We drive a beater and we're pretty proud of it. Our ol' van is over ten years old, runs really well, and best of all, it's paid for! For over a year, we have had to make $0 in payments on the old girl. That's money we've been able to direct toward things that are important to us. Low on the list of what we value is having a shiny, impressive ride. Our vehicle is just a tool to get us where we want to go.
There's a bit of a caveat though: while we sense no shame in driving an old car, we feel tons of shame driving one with rust. Rust is exactly where we draw the line. An old van is fine, but please, let's not have it's rusty, brown roots showing.
So, much like a good home hair dye job, we give our van a quick age masking at-home treatment. It only takes Ed an afternoon and less than $40 in supplies. With this small investment of time and money, our van goes from a rusty eyesore, back to being virtually invisible in its blandness. Just the way we like it.
Here's Ed's rundown of the steps...
|Rust? What rust. Oh, that rust. I see it now.|
First, I'll start this off by saying that the end product of this DIY isn't showroom pretty. It is a serviceable clean-up and paint job to coax a few more months/years out of a vehicle that is in otherwise good shape except for a rusty spot or two.
|Yeah, there's no way this gets fixed in a driveway in an afternoon. But it can get cleaned up and hidden...|
It will eventually wear off and the rust will push its way through, but this is true of pretty much every rust removal out there: it is all just a band-aid solution. Rust always wins. But our goal isn't to beat rust, it is simply to hold it off and drive our (paid for) vehicle for a little longer.
- Paint "bomb". Get a can of paint colour matched to your car. You can get these either from an auto parts store or a body shop that will do custom paint matching. Our big can of custom paint cost about $28.
- Rust-killer/primer. Again, do some hunting in the auto paint aisle and you'll likely find what I used. It is an all-purpose rust killer and primer that you can spray onto bare metal/rust.
- Cleaning supplies. Water bucket, scrub cloth, steel wool (if you're desperate). I find those 3M scrub pads awesome.
- Rubbing compound. My dad acquainted me with this amazing stuff - essentially car wax with a fine scrubbing compound in it. Rubbing compound works miracles at cleaning up rust stains and cloudy over-spray from amateur hour spray painting (i.e. the type of painting I do).
1. Check the weather forecast. You don't want any rain while the paint it being applied. Plan enough time for multiple layers with at least an hour or two curing between each.
2. Clean up as much of the rust, rust stains and mess as you can with basic cleaning stuff. You'll be surprised at how much of what you thought was rust, was actually just the mess that rust makes. Some stuff, of course, is actually rust.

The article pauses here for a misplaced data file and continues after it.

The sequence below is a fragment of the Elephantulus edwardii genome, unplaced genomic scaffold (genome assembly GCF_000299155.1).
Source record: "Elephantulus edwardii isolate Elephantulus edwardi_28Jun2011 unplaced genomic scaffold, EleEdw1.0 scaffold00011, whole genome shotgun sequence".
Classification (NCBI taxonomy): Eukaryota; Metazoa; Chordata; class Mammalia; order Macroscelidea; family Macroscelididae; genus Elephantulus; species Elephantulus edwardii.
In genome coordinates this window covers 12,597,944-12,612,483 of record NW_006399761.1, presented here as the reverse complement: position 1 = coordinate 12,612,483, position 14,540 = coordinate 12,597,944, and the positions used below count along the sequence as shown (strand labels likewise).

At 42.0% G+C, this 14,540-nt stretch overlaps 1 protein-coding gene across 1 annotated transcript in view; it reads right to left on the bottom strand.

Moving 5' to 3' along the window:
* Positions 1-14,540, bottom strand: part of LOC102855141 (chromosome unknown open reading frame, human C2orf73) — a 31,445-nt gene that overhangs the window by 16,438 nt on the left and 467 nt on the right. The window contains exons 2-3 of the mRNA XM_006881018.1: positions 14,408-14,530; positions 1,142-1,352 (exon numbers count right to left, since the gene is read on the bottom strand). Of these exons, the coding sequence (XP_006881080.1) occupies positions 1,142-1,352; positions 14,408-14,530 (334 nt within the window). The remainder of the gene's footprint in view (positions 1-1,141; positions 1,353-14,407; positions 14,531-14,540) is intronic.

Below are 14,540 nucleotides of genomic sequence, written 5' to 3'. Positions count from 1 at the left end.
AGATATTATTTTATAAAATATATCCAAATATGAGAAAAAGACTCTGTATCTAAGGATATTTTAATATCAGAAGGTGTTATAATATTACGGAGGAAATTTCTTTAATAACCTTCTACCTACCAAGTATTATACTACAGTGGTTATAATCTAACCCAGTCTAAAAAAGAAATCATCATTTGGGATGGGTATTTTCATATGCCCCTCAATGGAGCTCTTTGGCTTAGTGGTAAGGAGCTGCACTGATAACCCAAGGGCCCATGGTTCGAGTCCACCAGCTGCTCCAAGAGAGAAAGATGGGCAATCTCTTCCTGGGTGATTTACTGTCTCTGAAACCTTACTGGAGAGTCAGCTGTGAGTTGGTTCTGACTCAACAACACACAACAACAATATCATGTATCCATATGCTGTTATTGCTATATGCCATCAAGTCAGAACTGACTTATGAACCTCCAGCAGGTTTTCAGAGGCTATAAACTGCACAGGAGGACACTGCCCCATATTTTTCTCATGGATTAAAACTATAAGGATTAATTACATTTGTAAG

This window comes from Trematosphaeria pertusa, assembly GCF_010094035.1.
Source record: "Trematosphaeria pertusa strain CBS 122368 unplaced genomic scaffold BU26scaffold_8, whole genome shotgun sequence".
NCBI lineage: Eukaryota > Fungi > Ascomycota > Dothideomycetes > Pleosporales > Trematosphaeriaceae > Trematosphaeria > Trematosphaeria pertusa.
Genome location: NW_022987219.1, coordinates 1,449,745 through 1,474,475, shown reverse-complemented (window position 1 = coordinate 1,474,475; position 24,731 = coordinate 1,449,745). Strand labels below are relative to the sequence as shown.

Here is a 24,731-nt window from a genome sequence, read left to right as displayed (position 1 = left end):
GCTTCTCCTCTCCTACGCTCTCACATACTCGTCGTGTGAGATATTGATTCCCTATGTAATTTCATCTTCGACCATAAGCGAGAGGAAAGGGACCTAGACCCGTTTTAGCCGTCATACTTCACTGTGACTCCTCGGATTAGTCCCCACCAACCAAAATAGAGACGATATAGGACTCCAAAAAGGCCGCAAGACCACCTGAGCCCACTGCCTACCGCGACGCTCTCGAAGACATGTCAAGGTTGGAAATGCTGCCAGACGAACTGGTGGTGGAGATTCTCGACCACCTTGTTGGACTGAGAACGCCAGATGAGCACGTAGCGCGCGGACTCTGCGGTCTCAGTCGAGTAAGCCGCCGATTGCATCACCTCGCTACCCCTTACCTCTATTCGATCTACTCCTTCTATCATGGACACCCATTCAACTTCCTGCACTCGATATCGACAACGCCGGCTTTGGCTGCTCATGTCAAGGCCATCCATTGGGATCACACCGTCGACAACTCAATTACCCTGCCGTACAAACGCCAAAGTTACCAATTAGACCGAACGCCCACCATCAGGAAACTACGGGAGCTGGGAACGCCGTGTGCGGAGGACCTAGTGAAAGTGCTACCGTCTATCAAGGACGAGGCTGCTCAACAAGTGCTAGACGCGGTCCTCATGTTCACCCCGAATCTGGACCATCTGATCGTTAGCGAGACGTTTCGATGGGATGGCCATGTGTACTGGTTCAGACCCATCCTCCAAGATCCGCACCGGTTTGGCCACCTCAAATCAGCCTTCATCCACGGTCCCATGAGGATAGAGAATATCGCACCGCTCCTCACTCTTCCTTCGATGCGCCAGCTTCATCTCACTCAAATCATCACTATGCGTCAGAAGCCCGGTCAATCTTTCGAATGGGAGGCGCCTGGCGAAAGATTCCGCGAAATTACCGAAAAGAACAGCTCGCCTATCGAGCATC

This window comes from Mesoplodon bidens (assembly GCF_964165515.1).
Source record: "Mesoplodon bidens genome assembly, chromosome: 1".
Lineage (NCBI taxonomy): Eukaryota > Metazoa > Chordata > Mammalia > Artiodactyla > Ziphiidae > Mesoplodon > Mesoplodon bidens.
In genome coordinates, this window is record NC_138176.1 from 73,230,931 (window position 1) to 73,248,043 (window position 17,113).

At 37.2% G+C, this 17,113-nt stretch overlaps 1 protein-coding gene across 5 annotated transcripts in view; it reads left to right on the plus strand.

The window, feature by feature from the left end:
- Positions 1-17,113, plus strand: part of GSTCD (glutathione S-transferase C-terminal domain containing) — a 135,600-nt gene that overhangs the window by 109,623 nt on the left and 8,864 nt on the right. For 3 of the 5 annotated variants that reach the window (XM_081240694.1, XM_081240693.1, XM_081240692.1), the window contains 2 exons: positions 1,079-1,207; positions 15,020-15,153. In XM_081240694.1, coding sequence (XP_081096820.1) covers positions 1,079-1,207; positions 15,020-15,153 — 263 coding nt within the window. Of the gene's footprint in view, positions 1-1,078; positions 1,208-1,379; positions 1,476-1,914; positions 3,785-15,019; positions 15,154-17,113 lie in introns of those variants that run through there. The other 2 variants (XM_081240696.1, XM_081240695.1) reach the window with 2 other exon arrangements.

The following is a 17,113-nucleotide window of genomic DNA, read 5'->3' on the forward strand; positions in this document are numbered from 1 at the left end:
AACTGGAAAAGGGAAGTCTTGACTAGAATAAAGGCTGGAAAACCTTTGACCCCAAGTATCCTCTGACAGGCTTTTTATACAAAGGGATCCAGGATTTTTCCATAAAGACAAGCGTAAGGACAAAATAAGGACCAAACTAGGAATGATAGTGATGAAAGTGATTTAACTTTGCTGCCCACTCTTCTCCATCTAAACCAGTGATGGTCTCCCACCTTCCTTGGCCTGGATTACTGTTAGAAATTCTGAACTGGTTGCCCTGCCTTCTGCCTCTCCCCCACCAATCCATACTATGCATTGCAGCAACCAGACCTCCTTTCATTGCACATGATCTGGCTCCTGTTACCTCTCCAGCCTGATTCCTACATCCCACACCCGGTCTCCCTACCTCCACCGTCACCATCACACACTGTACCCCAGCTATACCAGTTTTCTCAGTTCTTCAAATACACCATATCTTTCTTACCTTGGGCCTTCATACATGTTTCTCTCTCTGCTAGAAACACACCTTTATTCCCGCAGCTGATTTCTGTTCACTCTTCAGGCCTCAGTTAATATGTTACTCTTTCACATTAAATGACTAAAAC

3. Attack everything again with the rubbing compound. You'll find that it should get most of any rust stains and mess off that other cleaners miss.
|The initial clean up makes a big difference. The rust stains are gone and you can actually see where the real damage is.|
4. Clean off any and all soap, rubbing compound and rust mess. Dry with a cloth and leave things alone to air-dry for a while. You don't want to paint over wet metal.
5. Leap of faith time: Apply the primer. Your car will end up looking like all those cars you see up on blocks in the movies. It will get better. You may choose to tape off some areas (I did last year) but I've found that any build-up near the tape line tends to show up worse than the misty over-spray that untaped areas get. Really, everything you do will kinda suck a bit, so pick your poison.
|For fun, call a friend or spouse out at this point and say, "All done, what do you think?"|
6. You may want to do a second coat of primer to make sure the metal/rust is really covered. Be sure to wait until the paint is dry before painting again. Depending on the paint you buy and temperature, this may be one hour or many.
7. You can now apply your colour matched topcoat. Go easy. Once you start covering the primer and it starts looking normal again, the temptation will be to over-apply and get runs in the paint.
Be patient (I'm saying this as much to myself as to you, as I am writing this post between paint coats as a way to force myself to be patient). Many thin coats are better than 1 thick one (Yes, Dad, I heard and remembered what you said).
|Perfect? No. Wife able to make eye contact with fellow employees in the parking lot? Yes.|
8. You are nearly done (in fact, some of you will say, "good enough" and actually be done). Others will want to go back with some rubbing compound after the paint has cured for a few days and give it a good buffing. This should help remove any over-spray haze that you get from shoddy spray can work. Again, not perfect, but done.
Our project this year represents the worst case scenario for salvaging a season of driving from a vehicle with some major rust spots. The next step - rusting completely through the door panel or fender - isn't far off. No amount of cleaning and painting can hide a physical hole.
It is possible your vehicle has smaller rust spots and these clean up much nicer. Check out this comparison of the driver side sliding door. The small bit of surface rust and staining virtually disappear with a good cleaning and paint job.
So that's that, for at least another few months. Our next step may be to visit a wrecker and see about getting a matching driver's side door (as that is the worst spot). Anyone have any luck with that? I'm pretty sure it will cost more than $40.
Any questions? Do you have an old vehicle you're nursing along?